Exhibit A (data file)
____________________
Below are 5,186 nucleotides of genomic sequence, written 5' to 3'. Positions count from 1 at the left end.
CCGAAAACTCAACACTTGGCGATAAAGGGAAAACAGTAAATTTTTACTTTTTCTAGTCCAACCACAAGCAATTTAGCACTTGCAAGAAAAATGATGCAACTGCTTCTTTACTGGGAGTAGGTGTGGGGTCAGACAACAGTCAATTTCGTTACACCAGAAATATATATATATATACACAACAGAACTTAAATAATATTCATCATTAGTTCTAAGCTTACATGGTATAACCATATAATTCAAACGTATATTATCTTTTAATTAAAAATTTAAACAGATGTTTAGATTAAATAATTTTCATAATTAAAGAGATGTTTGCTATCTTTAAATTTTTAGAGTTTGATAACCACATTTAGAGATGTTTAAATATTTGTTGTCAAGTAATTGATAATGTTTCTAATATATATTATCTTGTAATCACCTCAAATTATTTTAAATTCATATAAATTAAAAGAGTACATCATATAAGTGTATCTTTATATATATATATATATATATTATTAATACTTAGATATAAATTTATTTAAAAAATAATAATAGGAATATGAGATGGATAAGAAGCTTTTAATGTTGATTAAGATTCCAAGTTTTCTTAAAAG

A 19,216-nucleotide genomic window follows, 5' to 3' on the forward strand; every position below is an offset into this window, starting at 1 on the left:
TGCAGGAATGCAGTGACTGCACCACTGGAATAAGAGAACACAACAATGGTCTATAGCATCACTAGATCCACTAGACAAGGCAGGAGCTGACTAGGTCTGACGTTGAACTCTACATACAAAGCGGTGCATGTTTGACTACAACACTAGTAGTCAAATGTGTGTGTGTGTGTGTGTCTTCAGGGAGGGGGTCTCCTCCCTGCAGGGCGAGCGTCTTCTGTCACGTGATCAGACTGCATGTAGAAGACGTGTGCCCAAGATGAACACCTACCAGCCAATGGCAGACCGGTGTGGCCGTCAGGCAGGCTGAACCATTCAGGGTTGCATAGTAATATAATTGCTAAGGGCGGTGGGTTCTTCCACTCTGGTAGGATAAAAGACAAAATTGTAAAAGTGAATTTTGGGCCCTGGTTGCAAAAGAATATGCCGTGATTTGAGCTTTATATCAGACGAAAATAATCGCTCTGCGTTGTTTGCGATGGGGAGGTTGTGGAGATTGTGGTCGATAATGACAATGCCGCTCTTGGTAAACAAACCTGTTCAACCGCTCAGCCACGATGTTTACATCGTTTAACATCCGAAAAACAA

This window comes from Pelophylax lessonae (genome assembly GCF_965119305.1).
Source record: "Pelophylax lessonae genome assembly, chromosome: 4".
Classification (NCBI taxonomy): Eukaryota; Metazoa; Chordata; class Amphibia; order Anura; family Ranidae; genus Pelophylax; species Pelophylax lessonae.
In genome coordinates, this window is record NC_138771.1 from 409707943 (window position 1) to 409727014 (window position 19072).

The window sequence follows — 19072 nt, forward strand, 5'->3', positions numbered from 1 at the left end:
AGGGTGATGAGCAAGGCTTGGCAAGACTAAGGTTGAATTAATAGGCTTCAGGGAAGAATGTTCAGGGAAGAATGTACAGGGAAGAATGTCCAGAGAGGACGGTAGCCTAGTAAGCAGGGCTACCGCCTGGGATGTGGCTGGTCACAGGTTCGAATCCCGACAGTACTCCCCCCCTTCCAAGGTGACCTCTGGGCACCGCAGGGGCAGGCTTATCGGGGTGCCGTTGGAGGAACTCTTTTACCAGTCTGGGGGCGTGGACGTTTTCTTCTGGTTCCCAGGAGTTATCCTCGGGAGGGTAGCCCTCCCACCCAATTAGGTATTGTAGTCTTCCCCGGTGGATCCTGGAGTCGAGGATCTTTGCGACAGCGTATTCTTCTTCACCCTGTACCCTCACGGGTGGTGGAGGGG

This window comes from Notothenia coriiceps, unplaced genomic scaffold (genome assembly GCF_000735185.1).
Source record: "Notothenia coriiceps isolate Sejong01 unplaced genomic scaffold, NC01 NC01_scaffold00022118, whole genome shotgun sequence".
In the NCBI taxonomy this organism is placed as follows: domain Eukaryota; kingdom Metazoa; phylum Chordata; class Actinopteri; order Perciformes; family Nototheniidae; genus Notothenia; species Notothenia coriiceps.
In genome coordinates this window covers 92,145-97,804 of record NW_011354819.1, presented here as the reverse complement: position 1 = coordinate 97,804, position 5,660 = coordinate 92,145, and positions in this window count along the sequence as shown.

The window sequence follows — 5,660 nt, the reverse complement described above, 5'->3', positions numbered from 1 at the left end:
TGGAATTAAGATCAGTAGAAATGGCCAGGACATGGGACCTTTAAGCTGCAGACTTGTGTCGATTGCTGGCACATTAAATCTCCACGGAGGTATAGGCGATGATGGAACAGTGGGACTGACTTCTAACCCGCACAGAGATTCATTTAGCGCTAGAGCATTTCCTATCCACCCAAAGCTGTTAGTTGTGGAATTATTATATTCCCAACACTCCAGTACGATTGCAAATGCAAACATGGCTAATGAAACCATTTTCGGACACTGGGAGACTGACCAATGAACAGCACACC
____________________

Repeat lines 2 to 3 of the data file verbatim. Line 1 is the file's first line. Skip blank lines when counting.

CCGAAAACTCAACACTTGGCGATAAAGGGAAAACAGTAAATTTTTACTTTTTCTAGTCCAACCACAAGCAATTTAGCACTTGCAAGAAAAATGATGCAACTGCTTCTTTACTGGGAGTAGGTGTGGGGTCAGACAACAGTCAATTTCGTTACACCAGAAATATATATATATATACACAACAGAACTTAAATAATATTCATCATTAGTTCTAAGCTTACATGGTATAACCATATAATTCAAACGTATATTATCTTTTAATTAAAAATTTAAACAGATGTTTAGATTAAATAATTTTCATAATTAAAGAGATGTTTGCTATCTTTAAATTTTTAGAGTTTGATAACCACATTTAGAGATGTTTAAATATTTGTTGTCAAGTAATTGATAATGTTTCTAATATATATTATCTTGTAATCACCTCAAATTATTTTAAATTCATATAAATTAAAAGAGTACATCATATAAGTGTATCTTTATATATATATATATATATATTATTAATACTTAGATATAAATTTATTTAAAAAATAATAATAGGAATATGAGATGGATAAGAAGCTTTTAATGTTGATTAAGATTCCAAGTTTTCTTAAAAG

A 19,216-nucleotide genomic window follows, 5' to 3' on the forward strand; every position below is an offset into this window, starting at 1 on the left: